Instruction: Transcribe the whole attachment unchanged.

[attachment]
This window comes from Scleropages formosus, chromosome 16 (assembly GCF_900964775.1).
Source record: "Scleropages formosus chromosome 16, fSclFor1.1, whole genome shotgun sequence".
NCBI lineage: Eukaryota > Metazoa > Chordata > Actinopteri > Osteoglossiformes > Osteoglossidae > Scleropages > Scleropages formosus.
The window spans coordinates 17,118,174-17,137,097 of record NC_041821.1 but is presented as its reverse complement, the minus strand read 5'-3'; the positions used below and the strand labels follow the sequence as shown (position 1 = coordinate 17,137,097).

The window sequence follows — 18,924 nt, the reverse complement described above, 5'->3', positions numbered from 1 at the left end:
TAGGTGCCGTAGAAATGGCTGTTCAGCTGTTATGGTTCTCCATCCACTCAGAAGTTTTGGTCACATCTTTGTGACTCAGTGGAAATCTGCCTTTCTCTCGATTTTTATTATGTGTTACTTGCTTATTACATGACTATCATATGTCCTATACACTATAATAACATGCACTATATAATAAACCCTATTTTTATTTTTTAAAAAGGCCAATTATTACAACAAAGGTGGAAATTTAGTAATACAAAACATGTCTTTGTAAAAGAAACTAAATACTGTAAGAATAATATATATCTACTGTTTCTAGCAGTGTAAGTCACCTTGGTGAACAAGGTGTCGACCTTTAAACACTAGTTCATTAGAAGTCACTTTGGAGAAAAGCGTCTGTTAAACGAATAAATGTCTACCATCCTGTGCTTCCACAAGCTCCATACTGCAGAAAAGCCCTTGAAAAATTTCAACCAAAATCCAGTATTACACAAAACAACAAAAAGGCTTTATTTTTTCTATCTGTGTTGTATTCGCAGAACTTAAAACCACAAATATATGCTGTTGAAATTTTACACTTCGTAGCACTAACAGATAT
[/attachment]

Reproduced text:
This window comes from Scleropages formosus, chromosome 16 (assembly GCF_900964775.1).
Source record: "Scleropages formosus chromosome 16, fSclFor1.1, whole genome shotgun sequence".
NCBI lineage: Eukaryota > Metazoa > Chordata > Actinopteri > Osteoglossiformes > Osteoglossidae > Scleropages > Scleropages formosus.
The window spans coordinates 17,118,174-17,137,097 of record NC_041821.1 but is presented as its reverse complement, the minus strand read 5'-3'; the positions used below and the strand labels follow the sequence as shown (position 1 = coordinate 17,137,097).

The window sequence follows — 18,924 nt, the reverse complement described above, 5'->3', positions numbered from 1 at the left end:
TAGGTGCCGTAGAAATGGCTGTTCAGCTGTTATGGTTCTCCATCCACTCAGAAGTTTTGGTCACATCTTTGTGACTCAGTGGAAATCTGCCTTTCTCTCGATTTTTATTATGTGTTACTTGCTTATTACATGACTATCATATGTCCTATACACTATAATAACATGCACTATATAATAAACCCTATTTTTATTTTTTAAAAAGGCCAATTATTACAACAAAGGTGGAAATTTAGTAATACAAAACATGTCTTTGTAAAAGAAACTAAATACTGTAAGAATAATATATATCTACTGTTTCTAGCAGTGTAAGTCACCTTGGTGAACAAGGTGTCGACCTTTAAACACTAGTTCATTAGAAGTCACTTTGGAGAAAAGCGTCTGTTAAACGAATAAATGTCTACCATCCTGTGCTTCCACAAGCTCCATACTGCAGAAAAGCCCTTGAAAAATTTCAACCAAAATCCAGTATTACACAAAACAACAAAAAGGCTTTATTTTTTCTATCTGTGTTGTATTCGCAGAACTTAAAACCACAAATATATGCTGTTGAAATTTTACACTTCGTAGCACTAACAGATAT